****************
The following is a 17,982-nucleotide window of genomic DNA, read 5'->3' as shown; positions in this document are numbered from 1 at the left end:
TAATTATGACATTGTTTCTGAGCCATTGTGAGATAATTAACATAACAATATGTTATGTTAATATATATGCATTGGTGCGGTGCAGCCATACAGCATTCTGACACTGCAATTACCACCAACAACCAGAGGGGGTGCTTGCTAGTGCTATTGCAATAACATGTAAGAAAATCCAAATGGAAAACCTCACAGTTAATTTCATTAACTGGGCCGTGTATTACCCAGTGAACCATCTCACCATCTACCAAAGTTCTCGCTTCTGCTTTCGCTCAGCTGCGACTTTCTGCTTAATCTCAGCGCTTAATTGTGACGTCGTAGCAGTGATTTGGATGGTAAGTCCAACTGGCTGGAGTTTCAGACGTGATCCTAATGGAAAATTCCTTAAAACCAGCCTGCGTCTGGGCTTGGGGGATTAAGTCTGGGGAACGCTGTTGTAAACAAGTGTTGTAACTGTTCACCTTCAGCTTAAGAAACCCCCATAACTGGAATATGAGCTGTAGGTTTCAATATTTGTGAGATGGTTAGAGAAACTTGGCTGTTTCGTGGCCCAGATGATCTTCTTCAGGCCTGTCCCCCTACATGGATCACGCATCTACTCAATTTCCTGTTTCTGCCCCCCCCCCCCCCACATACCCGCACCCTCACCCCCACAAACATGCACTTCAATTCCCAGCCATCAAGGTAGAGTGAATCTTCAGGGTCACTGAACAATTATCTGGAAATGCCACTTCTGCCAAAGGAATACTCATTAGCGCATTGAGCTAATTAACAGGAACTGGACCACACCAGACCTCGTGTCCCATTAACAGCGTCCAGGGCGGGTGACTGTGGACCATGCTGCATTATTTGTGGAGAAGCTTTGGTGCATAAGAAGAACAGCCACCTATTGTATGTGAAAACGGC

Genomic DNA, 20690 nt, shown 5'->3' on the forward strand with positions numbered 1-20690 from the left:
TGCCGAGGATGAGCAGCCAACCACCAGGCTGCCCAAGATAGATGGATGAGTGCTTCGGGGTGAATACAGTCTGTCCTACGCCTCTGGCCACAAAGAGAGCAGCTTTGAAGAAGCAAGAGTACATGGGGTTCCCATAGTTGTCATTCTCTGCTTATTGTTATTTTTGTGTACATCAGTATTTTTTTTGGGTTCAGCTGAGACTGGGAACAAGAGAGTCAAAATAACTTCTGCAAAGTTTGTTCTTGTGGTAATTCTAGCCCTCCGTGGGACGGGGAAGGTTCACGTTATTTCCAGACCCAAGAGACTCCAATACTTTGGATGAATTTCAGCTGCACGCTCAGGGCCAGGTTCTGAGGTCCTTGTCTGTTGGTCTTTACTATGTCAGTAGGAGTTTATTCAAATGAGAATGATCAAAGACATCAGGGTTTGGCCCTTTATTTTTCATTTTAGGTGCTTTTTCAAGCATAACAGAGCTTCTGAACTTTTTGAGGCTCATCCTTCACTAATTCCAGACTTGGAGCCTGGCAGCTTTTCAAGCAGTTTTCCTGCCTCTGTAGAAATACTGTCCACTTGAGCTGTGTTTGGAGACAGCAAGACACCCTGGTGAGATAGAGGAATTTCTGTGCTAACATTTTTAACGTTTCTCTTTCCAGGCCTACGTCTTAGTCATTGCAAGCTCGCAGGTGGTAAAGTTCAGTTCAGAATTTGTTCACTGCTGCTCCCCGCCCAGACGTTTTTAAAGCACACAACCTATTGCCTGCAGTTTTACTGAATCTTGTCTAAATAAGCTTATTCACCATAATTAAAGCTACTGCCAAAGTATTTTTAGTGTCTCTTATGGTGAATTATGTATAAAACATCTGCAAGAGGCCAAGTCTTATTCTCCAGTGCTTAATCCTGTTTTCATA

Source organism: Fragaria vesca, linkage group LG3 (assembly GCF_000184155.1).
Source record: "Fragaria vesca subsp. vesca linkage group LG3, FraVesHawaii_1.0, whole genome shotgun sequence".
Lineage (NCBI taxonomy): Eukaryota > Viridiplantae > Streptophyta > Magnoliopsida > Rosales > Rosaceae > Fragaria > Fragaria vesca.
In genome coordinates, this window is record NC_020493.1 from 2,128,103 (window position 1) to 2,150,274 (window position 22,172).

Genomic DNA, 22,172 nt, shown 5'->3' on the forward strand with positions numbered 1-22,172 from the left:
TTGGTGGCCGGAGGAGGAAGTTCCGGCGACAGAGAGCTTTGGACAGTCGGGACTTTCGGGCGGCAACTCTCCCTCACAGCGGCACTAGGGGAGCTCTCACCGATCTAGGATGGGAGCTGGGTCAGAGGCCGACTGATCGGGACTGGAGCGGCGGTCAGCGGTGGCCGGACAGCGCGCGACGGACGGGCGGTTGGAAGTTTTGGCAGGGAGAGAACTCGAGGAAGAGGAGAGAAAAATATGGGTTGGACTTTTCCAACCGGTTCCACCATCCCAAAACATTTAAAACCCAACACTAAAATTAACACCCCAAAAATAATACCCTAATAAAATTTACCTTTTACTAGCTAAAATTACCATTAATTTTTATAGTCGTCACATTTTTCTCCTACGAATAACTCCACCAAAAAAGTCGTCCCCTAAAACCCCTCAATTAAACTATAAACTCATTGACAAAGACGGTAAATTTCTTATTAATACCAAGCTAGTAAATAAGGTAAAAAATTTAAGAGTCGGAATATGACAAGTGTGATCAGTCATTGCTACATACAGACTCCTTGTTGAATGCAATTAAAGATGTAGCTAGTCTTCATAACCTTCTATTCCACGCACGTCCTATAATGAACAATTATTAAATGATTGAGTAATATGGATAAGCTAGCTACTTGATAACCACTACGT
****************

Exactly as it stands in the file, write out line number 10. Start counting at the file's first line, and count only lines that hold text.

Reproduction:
TTGGTGGCCGGAGGAGGAAGTTCCGGCGACAGAGAGCTTTGGACAGTCGGGACTTTCGGGCGGCAACTCTCCCTCACAGCGGCACTAGGGGAGCTCTCACCGATCTAGGATGGGAGCTGGGTCAGAGGCCGACTGATCGGGACTGGAGCGGCGGTCAGCGGTGGCCGGACAGCGCGCGACGGACGGGCGGTTGGAAGTTTTGGCAGGGAGAGAACTCGAGGAAGAGGAGAGAAAAATATGGGTTGGACTTTTCCAACCGGTTCCACCATCCCAAAACATTTAAAACCCAACACTAAAATTAACACCCCAAAAATAATACCCTAATAAAATTTACCTTTTACTAGCTAAAATTACCATTAATTTTTATAGTCGTCACATTTTTCTCCTACGAATAACTCCACCAAAAAAGTCGTCCCCTAAAACCCCTCAATTAAACTATAAACTCATTGACAAAGACGGTAAATTTCTTATTAATACCAAGCTAGTAAATAAGGTAAAAAATTTAAGAGTCGGAATATGACAAGTGTGATCAGTCATTGCTACATACAGACTCCTTGTTGAATGCAATTAAAGATGTAGCTAGTCTTCATAACCTTCTATTCCACGCACGTCCTATAATGAACAATTATTAAATGATTGAGTAATATGGATAAGCTAGCTACTTGATAACCACTACGT